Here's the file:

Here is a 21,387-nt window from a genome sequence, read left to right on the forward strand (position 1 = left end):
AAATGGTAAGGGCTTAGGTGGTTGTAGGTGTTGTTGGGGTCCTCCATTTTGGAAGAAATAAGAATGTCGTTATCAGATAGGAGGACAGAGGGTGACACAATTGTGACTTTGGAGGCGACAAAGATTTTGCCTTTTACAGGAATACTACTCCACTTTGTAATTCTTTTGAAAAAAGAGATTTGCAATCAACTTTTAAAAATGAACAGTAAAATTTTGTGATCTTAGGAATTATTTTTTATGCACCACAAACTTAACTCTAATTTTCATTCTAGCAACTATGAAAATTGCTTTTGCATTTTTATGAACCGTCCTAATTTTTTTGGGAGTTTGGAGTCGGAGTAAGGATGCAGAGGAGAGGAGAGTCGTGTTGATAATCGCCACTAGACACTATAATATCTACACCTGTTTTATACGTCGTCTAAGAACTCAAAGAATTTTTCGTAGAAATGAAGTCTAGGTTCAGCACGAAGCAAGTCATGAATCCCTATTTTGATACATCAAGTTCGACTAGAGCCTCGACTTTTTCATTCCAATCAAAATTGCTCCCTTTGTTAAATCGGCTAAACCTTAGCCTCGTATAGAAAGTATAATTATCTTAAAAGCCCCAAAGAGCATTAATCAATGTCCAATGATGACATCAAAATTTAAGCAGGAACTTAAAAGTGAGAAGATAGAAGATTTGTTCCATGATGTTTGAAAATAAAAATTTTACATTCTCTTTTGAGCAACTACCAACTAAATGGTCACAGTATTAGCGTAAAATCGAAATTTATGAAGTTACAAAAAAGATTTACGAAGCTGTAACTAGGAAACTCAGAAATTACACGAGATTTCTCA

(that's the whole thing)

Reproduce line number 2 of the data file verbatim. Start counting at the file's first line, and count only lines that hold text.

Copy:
AAATGGTAAGGGCTTAGGTGGTTGTAGGTGTTGTTGGGGTCCTCCATTTTGGAAGAAATAAGAATGTCGTTATCAGATAGGAGGACAGAGGGTGACACAATTGTGACTTTGGAGGCGACAAAGATTTTGCCTTTTACAGGAATACTACTCCACTTTGTAATTCTTTTGAAAAAAGAGATTTGCAATCAACTTTTAAAAATGAACAGTAAAATTTTGTGATCTTAGGAATTATTTTTTATGCACCACAAACTTAACTCTAATTTTCATTCTAGCAACTATGAAAATTGCTTTTGCATTTTTATGAACCGTCCTAATTTTTTTGGGAGTTTGGAGTCGGAGTAAGGATGCAGAGGAGAGGAGAGTCGTGTTGATAATCGCCACTAGACACTATAATATCTACACCTGTTTTATACGTCGTCTAAGAACTCAAAGAATTTTTCGTAGAAATGAAGTCTAGGTTCAGCACGAAGCAAGTCATGAATCCCTATTTTGATACATCAAGTTCGACTAGAGCCTCGACTTTTTCATTCCAATCAAAATTGCTCCCTTTGTTAAATCGGCTAAACCTTAGCCTCGTATAGAAAGTATAATTATCTTAAAAGCCCCAAAGAGCATTAATCAATGTCCAATGATGACATCAAAATTTAAGCAGGAACTTAAAAGTGAGAAGATAGAAGATTTGTTCCATGATGTTTGAAAATAAAAATTTTACATTCTCTTTTGAGCAACTACCAACTAAATGGTCACAGTATTAGCGTAAAATCGAAATTTATGAAGTTACAAAAAAGATTTACGAAGCTGTAACTAGGAAACTCAGAAATTACACGAGATTTCTCA